How does the quality of a prediction depend on the magnitude of the events under study?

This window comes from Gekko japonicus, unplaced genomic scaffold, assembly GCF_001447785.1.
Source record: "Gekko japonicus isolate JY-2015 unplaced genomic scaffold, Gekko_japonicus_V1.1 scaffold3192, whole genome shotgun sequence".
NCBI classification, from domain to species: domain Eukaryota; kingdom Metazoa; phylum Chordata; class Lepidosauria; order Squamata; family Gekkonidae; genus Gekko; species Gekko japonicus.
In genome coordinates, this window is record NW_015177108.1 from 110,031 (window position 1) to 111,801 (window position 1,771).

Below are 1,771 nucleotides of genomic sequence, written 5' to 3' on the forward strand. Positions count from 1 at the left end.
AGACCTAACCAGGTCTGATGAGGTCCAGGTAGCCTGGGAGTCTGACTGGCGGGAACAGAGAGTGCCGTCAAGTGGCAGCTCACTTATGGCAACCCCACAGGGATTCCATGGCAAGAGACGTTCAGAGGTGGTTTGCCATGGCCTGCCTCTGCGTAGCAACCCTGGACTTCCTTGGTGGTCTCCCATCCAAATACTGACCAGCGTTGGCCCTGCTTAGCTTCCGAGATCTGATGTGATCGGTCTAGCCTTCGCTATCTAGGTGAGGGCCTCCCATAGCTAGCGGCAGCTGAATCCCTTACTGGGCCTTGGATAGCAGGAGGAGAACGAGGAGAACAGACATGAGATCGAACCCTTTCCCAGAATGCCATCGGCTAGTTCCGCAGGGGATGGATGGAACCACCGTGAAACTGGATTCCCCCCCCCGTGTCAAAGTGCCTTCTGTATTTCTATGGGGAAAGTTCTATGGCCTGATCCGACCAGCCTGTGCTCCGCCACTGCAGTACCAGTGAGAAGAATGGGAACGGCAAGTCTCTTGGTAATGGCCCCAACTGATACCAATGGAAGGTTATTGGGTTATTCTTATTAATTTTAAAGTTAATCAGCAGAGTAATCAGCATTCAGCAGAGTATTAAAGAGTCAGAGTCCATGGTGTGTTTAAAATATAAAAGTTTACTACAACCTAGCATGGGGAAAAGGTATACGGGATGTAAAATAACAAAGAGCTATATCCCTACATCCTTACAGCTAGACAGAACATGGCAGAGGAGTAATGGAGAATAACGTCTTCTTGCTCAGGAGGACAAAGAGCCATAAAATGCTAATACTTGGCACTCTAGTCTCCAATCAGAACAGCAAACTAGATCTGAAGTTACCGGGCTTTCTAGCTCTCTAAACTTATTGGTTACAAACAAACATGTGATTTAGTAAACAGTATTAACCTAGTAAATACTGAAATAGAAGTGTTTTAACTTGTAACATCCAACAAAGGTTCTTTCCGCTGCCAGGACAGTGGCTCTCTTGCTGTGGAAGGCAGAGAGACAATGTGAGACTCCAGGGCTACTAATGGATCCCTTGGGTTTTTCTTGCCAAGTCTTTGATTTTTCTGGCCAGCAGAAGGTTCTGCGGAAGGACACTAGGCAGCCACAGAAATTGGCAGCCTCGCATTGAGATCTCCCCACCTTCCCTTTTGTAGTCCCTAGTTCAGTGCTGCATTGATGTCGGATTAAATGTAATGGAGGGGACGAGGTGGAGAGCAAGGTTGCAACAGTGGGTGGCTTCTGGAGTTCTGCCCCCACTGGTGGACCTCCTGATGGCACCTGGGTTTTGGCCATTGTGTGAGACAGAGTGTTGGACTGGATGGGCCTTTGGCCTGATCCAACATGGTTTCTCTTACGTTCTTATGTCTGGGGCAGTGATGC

We investigate the predictability of extreme events in time series. The focus of this work is to understand, under which circumstances large events are better predictable than smaller events. Therefore we use a simple prediction algorithm based on precursory structures which are identified via the maximum likelihood principle. Using theses precursory structures we predict threshold crossings in autocorrelated processes of order one, which are either Gaussian, exponentially or Pareto distributed. The receiver operating characteristic curve is used as a measure for the quality of predictions we find that the dependence on the event magnitude is closely linked to the probability distribution function of the underlying stochastic process. We evaluate this dependence on the probability distribution function numerically and in the Gaussian case also analytically. Furthermore, we study predictions of threshold crossings in correlated data, i.e., velocity increments of a free jet flow. The velocity increments in the free jet flow are in dependence on the time scale either asymptotically Gaussian or asymptotically exponential distributed. If we assume that the optimal precursory structures are used to make the predictions, we find that large threshold crossings are for all different types of distributions better predictable. These results are in contrast to previous results, obtained for the prediction of large increments, which showed a strong dependence on the probability distribution function of the underlying process

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